Cofactor vs Coenzyme
Many enzymes have to link to their respective helpers to promote optimal arrangement of their atoms and proper functioning. Cofactors and coenzymes are two sorts of such helper molecules.
Cofactors are inorganic ions. Examples include magnesium (Mg++), selenium (Se++) and iron (Fe++).
The human being is one of the few members of the animal kingdom that can not synthesize vitamin C.
In 1959 J.J. Burns showed that the few mammals susceptible to scurvy are unable to produce the active enzyme, L-gulonolactone oxidase, involved in the conversion of blood glucose to ascorbic acid, in their livers. The synthesis of vitamin C is involving four enzymes. Man has the first three enzymes. The missing fourth enzyme completely blocks the liver production of ascorbic acid.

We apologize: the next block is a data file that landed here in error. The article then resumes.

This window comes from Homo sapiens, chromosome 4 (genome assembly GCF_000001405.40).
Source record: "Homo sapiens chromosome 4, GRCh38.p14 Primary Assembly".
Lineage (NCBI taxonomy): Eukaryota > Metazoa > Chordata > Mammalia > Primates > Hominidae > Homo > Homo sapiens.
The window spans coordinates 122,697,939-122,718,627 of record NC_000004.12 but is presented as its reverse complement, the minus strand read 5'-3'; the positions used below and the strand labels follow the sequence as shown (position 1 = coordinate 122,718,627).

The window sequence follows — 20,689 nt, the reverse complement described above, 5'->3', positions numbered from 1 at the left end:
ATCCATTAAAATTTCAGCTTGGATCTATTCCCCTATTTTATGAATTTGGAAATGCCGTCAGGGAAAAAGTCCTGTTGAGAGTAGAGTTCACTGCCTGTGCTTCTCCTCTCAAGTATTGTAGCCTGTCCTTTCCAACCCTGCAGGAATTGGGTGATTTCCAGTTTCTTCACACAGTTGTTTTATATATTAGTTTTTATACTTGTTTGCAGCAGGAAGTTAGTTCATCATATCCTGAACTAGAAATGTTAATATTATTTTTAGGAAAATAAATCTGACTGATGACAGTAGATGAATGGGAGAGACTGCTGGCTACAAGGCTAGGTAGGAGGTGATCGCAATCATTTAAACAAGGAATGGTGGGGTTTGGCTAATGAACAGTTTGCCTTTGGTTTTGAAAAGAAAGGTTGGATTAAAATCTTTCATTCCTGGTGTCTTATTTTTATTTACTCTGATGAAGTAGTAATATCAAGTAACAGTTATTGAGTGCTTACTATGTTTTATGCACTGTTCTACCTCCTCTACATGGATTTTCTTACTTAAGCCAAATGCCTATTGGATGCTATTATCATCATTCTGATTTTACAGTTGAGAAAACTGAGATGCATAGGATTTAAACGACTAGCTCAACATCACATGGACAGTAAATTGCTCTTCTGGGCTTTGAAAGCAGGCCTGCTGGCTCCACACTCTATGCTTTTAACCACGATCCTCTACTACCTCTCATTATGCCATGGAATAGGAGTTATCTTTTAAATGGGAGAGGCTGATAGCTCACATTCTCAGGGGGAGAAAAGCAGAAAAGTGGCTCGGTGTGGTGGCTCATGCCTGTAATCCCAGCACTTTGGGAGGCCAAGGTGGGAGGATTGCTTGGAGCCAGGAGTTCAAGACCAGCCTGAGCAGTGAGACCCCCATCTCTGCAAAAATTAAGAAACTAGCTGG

Other animals, are not able to synthesize ascorbic acid, are primates, some birds, guinea pigs, and fruit bats.
Vitamin B1 is also known as thiamine belongs to water-soluble vitamins of B complex. In the human body about 80% of thiamin are presented in the form of thiamin diphosphate (TDP). Another common name for thiamin diphosphate is thiamin pyrophosphate (TPP).
Vitamin B2, also known as riboflavin, refers to water-soluble B vitamins. Depending on the source, from which it was derived, it was called differently: lactochrome (from milk), hepatoflavin (from liver), ovoflavin (from eggs), verdoflavin (from plants).